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Employer Insights: Accessorial Liability for Business Advisors

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Accounting Firm & HR Manager Fined for Involvement in Contraventions of the Fair Work Act 2009(Cth)*

NOVEMBER 2017

  • Accounting firm fined $53,880 and Human Resource Manager fined $21,760 for contraventions of the Fair Work Act 2009 (Cth) (FW Act).
  • In both cases, the Court effectively held that as payroll advisors "involved in" the employer's contraventions, the advisors became accessorially liable for those contraventions.
  • The Fair Work Ombudsman will be pursuing individuals and advisors who are involved in contraventions by employers.
  • It is more important than ever for advisors to obtain appropriate employment law advice.

In an important update to our previous employment alerts, in Fair Work Ombudsman v Blue Impression Pty Ltd & Ors (No. 2) [2017] FCCA 2797 a Court has imposed a fine on an accountancy firm that was involved in underpayments made by their employer client.

The Court had earlier held that as a business advisor to the employer, the accounting firm had a responsibility to ensure there was compliance with the FW Act, as they were sufficiently 'involved in' the contraventions in question.

In a decision that should serve as a stark warning to advisors to employers, the Court imposed penalties of $53,880 on the accountants. This penalty amounted to only 15% of the maximum the court could have imposed for the contraventions. It is therefore clear that the potential exposure to advisors, held accessorially liable for breaches of the FW Act, is significant.

This decision comes literally weeks after the Court's earlier, and directly relevant, decision in Fair Work Ombudsman v NSH North Pty Ltd trading as New Shanghai Charlestown [2017] FCA 1301.

In this decision, a HR manager was ordered to pay penalties of $21,760 for her role in processing underpayments and helping to falsify records for an employer who failed to pay minimum rates and entitlements to employees.

Importantly, the penalties in these cases were imposed in respect of contraventions that occurred prior to the recent amendments made by the Fair Work Amendment (Protecting Vulnerable Workers) Act 2017 (Cth) (see our related article), which significantly increased the maximum penalties for employers (and accessorially liable advisors) found to be deliberately exploiting vulnerable workers or making false records.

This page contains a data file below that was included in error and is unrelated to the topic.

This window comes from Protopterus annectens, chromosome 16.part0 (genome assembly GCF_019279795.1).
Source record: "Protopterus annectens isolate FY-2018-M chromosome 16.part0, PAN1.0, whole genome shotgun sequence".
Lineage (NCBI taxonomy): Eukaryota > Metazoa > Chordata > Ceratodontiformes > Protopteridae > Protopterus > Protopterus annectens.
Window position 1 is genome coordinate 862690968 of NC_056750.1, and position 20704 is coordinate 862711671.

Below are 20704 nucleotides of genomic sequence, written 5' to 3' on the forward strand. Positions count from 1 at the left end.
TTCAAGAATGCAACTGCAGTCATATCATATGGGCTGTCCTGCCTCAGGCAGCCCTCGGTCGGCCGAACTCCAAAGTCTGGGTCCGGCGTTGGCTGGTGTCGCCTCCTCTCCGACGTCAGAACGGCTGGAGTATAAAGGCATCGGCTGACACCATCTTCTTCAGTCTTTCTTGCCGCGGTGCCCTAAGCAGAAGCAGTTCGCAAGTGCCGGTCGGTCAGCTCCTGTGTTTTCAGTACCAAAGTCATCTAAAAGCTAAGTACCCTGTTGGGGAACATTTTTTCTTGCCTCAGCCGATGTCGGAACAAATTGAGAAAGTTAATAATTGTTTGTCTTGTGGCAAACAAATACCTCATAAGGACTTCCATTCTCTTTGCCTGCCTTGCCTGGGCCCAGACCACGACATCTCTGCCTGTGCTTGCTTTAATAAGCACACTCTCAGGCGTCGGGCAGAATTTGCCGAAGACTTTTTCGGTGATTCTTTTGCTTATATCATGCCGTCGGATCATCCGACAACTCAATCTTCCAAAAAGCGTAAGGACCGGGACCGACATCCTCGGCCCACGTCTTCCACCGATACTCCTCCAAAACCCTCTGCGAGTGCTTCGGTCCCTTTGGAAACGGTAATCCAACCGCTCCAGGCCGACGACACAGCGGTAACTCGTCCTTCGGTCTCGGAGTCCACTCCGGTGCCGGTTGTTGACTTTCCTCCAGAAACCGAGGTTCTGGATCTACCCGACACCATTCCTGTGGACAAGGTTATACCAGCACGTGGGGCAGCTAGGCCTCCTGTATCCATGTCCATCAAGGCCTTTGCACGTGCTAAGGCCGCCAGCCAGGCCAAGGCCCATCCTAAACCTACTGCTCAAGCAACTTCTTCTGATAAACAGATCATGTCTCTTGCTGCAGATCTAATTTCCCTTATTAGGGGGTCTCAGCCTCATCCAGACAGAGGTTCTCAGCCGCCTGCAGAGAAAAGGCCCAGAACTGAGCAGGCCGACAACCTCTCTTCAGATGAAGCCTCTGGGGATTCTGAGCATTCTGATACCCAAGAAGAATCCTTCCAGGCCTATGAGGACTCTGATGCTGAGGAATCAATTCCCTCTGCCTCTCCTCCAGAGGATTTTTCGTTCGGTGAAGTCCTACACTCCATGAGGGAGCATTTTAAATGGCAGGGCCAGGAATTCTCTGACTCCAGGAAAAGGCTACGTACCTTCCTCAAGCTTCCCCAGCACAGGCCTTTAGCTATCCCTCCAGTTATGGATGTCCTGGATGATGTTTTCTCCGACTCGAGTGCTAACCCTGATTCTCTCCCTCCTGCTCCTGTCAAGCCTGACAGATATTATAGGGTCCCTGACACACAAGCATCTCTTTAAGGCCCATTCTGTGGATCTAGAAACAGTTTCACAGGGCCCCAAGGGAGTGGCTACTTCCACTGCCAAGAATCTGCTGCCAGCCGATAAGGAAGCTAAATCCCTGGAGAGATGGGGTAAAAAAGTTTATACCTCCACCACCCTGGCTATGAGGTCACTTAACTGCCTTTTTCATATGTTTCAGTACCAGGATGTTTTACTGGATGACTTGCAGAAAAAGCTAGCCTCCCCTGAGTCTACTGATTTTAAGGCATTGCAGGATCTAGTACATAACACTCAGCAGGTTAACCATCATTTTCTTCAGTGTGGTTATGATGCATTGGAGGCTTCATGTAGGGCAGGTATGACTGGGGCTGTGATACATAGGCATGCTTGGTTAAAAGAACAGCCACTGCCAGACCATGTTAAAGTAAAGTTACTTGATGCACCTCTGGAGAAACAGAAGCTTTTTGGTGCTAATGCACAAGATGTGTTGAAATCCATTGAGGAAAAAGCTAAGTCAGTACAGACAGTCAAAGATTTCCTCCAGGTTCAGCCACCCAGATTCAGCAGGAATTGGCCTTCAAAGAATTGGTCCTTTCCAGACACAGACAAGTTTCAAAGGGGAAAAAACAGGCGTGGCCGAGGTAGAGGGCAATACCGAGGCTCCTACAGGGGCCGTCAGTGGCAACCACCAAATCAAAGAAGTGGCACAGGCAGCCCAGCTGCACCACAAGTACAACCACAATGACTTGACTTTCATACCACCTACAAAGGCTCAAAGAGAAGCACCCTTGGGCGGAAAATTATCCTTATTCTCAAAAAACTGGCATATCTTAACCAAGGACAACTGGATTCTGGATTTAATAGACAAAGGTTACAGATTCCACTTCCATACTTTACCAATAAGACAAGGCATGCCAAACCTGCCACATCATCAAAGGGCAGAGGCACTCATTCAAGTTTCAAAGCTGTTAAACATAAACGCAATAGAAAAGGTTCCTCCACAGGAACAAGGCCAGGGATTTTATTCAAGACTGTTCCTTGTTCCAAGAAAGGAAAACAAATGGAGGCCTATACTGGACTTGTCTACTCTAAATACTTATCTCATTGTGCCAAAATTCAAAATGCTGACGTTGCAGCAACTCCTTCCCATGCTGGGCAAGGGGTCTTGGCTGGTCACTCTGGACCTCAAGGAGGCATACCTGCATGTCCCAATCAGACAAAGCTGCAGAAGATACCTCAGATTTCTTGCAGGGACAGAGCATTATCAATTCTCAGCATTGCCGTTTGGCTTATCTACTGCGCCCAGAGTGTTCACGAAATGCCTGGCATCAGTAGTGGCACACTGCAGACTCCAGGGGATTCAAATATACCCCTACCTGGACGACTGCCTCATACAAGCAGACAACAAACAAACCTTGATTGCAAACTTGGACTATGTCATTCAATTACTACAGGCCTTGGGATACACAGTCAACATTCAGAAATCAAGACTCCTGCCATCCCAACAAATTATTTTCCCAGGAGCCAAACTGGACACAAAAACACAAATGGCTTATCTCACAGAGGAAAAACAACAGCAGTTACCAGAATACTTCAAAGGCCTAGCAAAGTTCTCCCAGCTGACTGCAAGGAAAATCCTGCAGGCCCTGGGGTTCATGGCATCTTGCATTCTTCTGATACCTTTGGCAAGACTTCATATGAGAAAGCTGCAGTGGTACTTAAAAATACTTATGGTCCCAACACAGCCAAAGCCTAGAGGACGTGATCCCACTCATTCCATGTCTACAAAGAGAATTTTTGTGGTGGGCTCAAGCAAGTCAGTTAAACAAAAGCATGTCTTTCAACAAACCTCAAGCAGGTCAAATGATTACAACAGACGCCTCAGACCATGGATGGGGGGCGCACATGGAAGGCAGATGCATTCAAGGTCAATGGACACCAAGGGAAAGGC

The Fair Work Ombudsman will continue to pursue individuals and advisors who are involved in contraventions by employers. Similarly, employees are increasingly naming individual managers in claims.

The accessorial liability provisions can extend to anyone involved in a contravention - not just accountants or human resource professionals. However, given the frequency with which accountants and human resource professionals provide advice on matters such as payroll and general compliance under the FW Act, it is more important than ever that those tasked with this responsibility are aware of the obligations provided for in the FW Act.

Do these developments mean that all advisors are required to become experts in employment law to avoid a potential prosecution? No. To be caught by the accessorial liability provisions, it is necessary for an individual to be 'involved in' a contravention. This is a legally complex phrase defined in section 550 of the FW Act. The scope and practical application of this provision will continue to be debated before the Courts. In the interim, what is clear is that the FW Act does require that individuals tasked with ensuring FW Act compliance, are required to take effective and reasonable steps to ensure compliance with the FW Act.

If you would like further information, advice, or are interested in either a FW Act compliance audit and/or being provided with our tailored seminar entitled Practical Tips and Traps – Avoiding Accessorial Liability for Managers and Professional Advisors, please contact us to discuss further.

*These developments are not applicable to our readers in State and Local Government in South Australia.

Disclaimer

The content of this newsletter is for general information purposes only and should in no way be treated as formal legal advice.